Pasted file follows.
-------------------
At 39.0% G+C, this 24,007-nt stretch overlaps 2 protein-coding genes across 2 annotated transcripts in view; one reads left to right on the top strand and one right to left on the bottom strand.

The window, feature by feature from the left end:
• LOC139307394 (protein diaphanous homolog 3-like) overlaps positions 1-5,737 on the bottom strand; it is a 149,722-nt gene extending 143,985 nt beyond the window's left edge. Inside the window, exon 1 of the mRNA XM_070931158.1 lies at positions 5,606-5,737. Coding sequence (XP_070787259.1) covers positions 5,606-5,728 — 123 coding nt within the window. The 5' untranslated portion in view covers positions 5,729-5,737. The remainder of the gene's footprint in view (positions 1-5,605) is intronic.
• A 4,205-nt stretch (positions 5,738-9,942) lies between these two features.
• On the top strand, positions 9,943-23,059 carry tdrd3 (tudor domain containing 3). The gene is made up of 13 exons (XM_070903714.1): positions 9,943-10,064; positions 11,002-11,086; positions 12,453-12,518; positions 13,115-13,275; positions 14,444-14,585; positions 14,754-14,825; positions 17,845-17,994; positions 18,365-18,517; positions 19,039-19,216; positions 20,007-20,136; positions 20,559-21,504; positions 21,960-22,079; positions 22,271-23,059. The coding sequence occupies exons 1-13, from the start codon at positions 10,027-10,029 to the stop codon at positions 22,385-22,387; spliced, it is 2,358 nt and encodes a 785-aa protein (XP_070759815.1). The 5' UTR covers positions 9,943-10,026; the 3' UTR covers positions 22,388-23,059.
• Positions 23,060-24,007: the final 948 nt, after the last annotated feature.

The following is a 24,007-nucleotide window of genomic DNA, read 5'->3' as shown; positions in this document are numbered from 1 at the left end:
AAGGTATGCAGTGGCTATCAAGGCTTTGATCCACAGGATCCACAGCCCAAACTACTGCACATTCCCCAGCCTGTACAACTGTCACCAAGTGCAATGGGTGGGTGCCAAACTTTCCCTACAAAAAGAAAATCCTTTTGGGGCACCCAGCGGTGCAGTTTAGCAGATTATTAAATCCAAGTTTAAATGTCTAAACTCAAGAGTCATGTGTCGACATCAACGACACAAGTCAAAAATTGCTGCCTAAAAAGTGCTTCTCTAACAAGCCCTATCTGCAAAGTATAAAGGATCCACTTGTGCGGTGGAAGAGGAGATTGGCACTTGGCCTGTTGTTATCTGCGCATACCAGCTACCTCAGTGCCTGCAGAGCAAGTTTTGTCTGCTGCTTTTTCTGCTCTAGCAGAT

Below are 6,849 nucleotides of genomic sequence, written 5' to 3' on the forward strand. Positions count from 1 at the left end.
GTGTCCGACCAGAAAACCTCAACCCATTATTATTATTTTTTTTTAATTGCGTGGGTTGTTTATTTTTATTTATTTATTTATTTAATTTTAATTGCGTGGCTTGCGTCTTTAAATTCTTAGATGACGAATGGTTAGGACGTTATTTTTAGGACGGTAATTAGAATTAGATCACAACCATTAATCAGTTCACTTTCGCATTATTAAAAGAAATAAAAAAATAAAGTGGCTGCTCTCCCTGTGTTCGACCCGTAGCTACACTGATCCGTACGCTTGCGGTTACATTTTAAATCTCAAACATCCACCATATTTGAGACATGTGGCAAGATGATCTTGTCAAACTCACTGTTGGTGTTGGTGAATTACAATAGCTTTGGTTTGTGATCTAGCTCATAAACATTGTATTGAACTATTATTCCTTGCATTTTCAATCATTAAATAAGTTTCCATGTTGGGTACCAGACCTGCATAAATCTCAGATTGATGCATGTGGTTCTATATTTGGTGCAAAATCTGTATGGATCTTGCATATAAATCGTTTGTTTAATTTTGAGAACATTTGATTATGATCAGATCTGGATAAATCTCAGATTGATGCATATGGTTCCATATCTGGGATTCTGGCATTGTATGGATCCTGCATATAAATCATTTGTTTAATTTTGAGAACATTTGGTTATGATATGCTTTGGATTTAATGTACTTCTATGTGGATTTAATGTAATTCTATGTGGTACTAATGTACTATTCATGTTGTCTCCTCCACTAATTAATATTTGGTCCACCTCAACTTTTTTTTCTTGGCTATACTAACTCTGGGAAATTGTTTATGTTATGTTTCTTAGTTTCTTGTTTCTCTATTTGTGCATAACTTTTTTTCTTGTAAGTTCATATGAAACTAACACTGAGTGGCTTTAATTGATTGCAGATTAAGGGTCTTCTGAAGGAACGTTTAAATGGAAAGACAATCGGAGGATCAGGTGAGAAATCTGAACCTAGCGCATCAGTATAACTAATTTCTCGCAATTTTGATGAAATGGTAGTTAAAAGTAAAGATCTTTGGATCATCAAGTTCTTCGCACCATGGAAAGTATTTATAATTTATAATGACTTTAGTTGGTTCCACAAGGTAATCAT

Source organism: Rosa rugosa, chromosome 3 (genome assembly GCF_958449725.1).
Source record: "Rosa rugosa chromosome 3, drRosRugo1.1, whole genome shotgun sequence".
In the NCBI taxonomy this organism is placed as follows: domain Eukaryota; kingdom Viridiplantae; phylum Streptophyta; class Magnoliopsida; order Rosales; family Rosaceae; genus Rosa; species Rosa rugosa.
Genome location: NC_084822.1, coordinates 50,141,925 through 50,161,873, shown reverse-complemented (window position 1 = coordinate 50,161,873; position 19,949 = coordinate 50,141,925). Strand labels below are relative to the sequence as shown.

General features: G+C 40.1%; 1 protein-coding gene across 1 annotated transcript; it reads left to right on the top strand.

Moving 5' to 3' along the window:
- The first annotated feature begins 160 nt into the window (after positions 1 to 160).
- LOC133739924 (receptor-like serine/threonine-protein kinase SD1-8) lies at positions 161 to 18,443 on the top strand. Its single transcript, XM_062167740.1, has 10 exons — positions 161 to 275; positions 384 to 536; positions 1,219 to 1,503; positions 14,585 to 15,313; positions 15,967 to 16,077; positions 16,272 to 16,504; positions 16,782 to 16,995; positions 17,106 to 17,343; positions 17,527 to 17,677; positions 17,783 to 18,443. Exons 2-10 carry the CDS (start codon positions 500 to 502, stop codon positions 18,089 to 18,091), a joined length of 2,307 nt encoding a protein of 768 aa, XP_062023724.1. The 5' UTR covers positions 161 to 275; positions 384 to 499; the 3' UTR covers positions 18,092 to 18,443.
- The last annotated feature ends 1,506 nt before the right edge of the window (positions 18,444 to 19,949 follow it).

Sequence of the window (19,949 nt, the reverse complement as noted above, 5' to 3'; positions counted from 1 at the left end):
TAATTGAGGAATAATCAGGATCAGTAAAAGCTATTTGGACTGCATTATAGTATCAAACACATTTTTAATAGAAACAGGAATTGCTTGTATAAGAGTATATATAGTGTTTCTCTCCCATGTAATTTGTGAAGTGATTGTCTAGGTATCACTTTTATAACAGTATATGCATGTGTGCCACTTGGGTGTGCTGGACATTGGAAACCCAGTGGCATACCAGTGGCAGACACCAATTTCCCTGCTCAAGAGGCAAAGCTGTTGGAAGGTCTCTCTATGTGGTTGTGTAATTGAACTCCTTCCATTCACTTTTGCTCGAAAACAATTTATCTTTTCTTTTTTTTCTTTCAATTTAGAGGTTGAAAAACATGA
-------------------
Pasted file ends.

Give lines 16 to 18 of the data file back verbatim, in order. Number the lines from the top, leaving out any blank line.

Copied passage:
Moving 5' to 3' along the window:
- The first annotated feature begins 160 nt into the window (after positions 1 to 160).
- LOC133739924 (receptor-like serine/threonine-protein kinase SD1-8) lies at positions 161 to 18,443 on the top strand. Its single transcript, XM_062167740.1, has 10 exons — positions 161 to 275; positions 384 to 536; positions 1,219 to 1,503; positions 14,585 to 15,313; positions 15,967 to 16,077; positions 16,272 to 16,504; positions 16,782 to 16,995; positions 17,106 to 17,343; positions 17,527 to 17,677; positions 17,783 to 18,443. Exons 2-10 carry the CDS (start codon positions 500 to 502, stop codon positions 18,089 to 18,091), a joined length of 2,307 nt encoding a protein of 768 aa, XP_062023724.1. The 5' UTR covers positions 161 to 275; positions 384 to 499; the 3' UTR covers positions 18,092 to 18,443.